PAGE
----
It has to be borne in mind that much like the Fundamental Rights of Part III, so also Part X of the Constitution and the Fifth Schedule, unique to the our Republic’s foundational document, are equally a part of its ‘Basic Structure’. The Fifth Schedule was intended by the founding fathers of the Constitution as an innovative device for promoting the welfare and advancement of Scheduled Tribes and the administration of Scheduled Areas. It thereby confers uncommon powers for governance in Scheduled Areas on the Governor of a State.

In fact, Clause 5 of the Fifth Schedule is a unique provision that recognises the characteristics of the Adivasis as distinct from those of the rest of the population. In particular, it makes the laudatory recognition that laws enacted for the rest of the country may not be in complete harmony with the interests of Adivasis and therefore bestows the President/Governor the authority to review the same and adapt them to suit the interests of the Adivasis, before they can be extended to the notified areas. There is no similar provision anywhere else in the Constitution, except in the Sixth Schedule applicable to the North-Eastern areas.

None of these commendable concerns seem to have weighed on the Constitution Bench. Rather, there are parts of the judgement that lay bare the essentially blinkered and retrograde thinking of those who have authored it. We fear what might come next. An assault on Regulation 1 of 70 that prohibits alienation of tribal land to non-tribals? An attempt to damage the principle of adequate representation, the scheme of reservation, itself? How else can one view this outburst from the Bench: “The action defies logic and is arbitrary. Merit cannot be denied in toto by providing reservations,”

Why is it “an obnoxious idea”, as the judgement states, that “tribals only should teach the tribals”. Is this Constitution Bench blissfully unaware of the reality in the Fifth Schedule tracts, where STs inhabit remote and far-flung areas? Does it not know that the Constitution itself treats the tribals as a special case of people requiring extraordinary measures for their protection? Can it not appreciate the simple fact that for certain positions like that of teachers, an Adivasi teacher familiar with the culture and customs of fellow tribals will be in a better position than a non-tribal counterpart to communicate with the Adivasi parents and children? That he or she will be more than willing to reside in the Adivasi villages and share their living in a harmonious manner?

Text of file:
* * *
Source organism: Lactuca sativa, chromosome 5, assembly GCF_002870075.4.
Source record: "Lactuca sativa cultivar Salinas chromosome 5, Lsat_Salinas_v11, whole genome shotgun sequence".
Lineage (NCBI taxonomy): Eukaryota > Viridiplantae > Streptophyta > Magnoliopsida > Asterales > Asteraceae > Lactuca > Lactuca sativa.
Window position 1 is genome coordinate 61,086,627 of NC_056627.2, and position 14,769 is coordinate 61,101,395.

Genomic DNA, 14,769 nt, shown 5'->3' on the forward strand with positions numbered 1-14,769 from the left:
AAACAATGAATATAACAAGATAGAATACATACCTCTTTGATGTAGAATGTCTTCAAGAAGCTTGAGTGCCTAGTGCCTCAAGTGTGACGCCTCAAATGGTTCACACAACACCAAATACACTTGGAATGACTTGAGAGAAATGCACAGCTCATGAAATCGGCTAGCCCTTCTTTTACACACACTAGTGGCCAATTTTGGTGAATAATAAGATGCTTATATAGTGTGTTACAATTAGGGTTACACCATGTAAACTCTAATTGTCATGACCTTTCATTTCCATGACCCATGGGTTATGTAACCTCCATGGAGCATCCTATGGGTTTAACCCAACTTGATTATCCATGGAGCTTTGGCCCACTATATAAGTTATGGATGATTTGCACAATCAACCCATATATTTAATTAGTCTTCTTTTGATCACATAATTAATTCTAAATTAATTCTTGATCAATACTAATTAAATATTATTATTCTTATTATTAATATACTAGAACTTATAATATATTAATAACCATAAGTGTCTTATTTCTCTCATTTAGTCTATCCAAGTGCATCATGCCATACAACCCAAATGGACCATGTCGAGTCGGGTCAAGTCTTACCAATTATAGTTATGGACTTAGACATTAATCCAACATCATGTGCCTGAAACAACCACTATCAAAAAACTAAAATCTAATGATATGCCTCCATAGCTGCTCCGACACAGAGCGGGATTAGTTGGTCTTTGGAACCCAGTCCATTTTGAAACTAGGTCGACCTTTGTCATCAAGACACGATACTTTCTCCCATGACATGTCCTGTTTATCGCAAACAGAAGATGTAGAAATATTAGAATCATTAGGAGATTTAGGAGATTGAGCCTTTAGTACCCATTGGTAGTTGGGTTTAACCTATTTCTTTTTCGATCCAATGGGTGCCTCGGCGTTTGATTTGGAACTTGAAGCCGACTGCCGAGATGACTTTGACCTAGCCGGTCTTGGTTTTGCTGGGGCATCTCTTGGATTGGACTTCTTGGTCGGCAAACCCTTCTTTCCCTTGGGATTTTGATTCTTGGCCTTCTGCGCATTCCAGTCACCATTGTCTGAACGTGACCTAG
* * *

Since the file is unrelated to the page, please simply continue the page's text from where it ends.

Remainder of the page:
We are unfortunately in a situation where a dangerously illiberal political executive is being matched by in-egalitarian judicial pronouncements that are plainly insulting to the redeeming features of our Constitution. In recent years, we have seen appalling judgements from the highest court of the land in several matters; the order in February last year calling for eviction in a summary manner of those whose claims for forest rights under the FRA have been rejected, and the dilution of key provisos of the SC, ST (PoA) Act on March 20, 2018, come to mind.

HRF calls upon the Andhra Pradesh and Telangana governments to seek a review of the Supreme Court judgement in order to safeguard the significant Constitutional rights and special provisions meant for Adivasis in the Fifth Schedule. We also appeal to all political parties in the country to oppose this judgment and for all democratic rights organisations and pro-people’s movements to campaign against it and ensure that the rights of adivasis are not diluted in any manner.

VS Krishna

S Jeevan Kumar

HRF AP & TS Coordination Committee members